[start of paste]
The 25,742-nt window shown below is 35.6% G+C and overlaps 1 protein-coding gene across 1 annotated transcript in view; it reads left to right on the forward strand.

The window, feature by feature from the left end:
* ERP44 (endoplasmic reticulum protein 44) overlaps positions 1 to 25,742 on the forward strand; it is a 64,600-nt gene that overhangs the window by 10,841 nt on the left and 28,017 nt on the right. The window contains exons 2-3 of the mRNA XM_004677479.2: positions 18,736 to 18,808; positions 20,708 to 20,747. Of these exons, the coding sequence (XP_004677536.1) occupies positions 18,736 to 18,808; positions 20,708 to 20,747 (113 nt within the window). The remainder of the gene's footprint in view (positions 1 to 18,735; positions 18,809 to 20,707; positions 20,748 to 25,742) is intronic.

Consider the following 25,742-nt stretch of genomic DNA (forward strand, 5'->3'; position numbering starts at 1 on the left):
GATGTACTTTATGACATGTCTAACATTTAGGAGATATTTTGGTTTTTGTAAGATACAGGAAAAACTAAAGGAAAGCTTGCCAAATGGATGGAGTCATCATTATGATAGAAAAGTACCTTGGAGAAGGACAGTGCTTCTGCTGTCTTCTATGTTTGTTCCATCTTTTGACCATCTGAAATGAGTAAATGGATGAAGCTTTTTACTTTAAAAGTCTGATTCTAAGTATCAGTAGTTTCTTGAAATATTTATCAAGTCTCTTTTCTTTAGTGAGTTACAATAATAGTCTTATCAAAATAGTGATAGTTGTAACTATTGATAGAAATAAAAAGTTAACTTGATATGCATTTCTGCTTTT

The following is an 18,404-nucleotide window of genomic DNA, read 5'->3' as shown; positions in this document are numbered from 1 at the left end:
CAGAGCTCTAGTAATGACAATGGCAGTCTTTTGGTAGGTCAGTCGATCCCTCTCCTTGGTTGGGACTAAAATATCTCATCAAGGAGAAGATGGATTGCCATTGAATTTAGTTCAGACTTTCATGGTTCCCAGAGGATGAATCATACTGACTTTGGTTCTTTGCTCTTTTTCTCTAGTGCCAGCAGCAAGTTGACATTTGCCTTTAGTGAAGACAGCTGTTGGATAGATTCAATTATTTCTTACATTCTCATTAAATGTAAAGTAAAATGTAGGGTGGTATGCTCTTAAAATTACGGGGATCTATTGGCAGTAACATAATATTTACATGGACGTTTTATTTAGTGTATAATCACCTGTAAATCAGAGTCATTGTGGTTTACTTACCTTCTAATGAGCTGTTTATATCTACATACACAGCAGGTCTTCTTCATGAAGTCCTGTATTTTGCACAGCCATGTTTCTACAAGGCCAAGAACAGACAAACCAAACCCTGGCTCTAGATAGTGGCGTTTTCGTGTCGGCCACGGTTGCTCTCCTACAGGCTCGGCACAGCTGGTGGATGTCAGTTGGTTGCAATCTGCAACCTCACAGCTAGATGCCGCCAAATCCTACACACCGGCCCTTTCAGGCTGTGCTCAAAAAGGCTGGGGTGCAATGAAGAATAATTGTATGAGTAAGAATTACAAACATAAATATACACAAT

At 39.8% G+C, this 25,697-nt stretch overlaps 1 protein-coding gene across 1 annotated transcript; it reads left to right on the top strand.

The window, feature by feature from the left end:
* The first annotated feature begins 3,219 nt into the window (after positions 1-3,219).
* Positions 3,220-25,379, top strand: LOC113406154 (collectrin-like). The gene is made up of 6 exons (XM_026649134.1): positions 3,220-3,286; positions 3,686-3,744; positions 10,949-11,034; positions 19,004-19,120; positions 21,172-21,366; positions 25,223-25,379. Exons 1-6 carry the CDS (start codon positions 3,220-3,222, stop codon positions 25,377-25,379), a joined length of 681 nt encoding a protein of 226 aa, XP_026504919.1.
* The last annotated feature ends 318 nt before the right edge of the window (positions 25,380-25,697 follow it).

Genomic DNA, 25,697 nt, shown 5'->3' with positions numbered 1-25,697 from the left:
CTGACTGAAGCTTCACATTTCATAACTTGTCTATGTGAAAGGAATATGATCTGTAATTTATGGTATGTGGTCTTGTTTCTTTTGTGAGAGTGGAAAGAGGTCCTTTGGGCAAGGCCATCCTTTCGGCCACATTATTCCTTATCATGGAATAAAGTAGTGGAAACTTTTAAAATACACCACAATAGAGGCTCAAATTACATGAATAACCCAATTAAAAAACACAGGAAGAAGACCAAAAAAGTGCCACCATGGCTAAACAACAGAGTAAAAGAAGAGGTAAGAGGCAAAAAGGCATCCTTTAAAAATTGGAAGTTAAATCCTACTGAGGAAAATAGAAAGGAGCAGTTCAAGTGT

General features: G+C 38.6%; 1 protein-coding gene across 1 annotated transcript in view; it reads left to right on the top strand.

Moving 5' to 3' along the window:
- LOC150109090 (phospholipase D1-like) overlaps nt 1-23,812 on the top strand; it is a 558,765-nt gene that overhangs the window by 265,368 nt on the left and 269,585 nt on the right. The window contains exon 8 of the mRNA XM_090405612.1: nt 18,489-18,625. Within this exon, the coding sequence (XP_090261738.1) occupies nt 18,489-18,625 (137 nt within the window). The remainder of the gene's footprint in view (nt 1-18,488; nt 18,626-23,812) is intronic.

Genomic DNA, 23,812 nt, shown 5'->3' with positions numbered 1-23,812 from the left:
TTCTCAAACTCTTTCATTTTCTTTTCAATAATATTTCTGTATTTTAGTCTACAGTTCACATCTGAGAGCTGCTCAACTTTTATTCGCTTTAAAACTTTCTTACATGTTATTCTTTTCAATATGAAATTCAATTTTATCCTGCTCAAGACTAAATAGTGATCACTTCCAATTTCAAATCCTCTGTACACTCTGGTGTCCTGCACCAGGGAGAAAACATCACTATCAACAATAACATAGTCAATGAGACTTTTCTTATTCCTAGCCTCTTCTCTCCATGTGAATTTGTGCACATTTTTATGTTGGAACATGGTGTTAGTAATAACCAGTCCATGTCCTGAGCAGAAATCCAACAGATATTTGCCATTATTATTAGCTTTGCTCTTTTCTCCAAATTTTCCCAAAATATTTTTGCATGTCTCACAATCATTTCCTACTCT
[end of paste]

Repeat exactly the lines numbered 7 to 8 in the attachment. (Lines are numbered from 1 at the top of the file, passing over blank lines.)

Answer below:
CAGAGCTCTAGTAATGACAATGGCAGTCTTTTGGTAGGTCAGTCGATCCCTCTCCTTGGTTGGGACTAAAATATCTCATCAAGGAGAAGATGGATTGCCATTGAATTTAGTTCAGACTTTCATGGTTCCCAGAGGATGAATCATACTGACTTTGGTTCTTTGCTCTTTTTCTCTAGTGCCAGCAGCAAGTTGACATTTGCCTTTAGTGAAGACAGCTGTTGGATAGATTCAATTATTTCTTACATTCTCATTAAATGTAAAGTAAAATGTAGGGTGGTATGCTCTTAAAATTACGGGGATCTATTGGCAGTAACATAATATTTACATGGACGTTTTATTTAGTGTATAATCACCTGTAAATCAGAGTCATTGTGGTTTACTTACCTTCTAATGAGCTGTTTATATCTACATACACAGCAGGTCTTCTTCATGAAGTCCTGTATTTTGCACAGCCATGTTTCTACAAGGCCAAGAACAGACAAACCAAACCCTGGCTCTAGATAGTGGCGTTTTCGTGTCGGCCACGGTTGCTCTCCTACAGGCTCGGCACAGCTGGTGGATGTCAGTTGGTTGCAATCTGCAACCTCACAGCTAGATGCCGCCAAATCCTACACACCGGCCCTTTCAGGCTGTGCTCAAAAAGGCTGGGGTGCAATGAAGAATAATTGTATGAGTAAGAATTACAAACATAAATATACACAAT

At 39.8% G+C, this 25,697-nt stretch overlaps 1 protein-coding gene across 1 annotated transcript; it reads left to right on the top strand.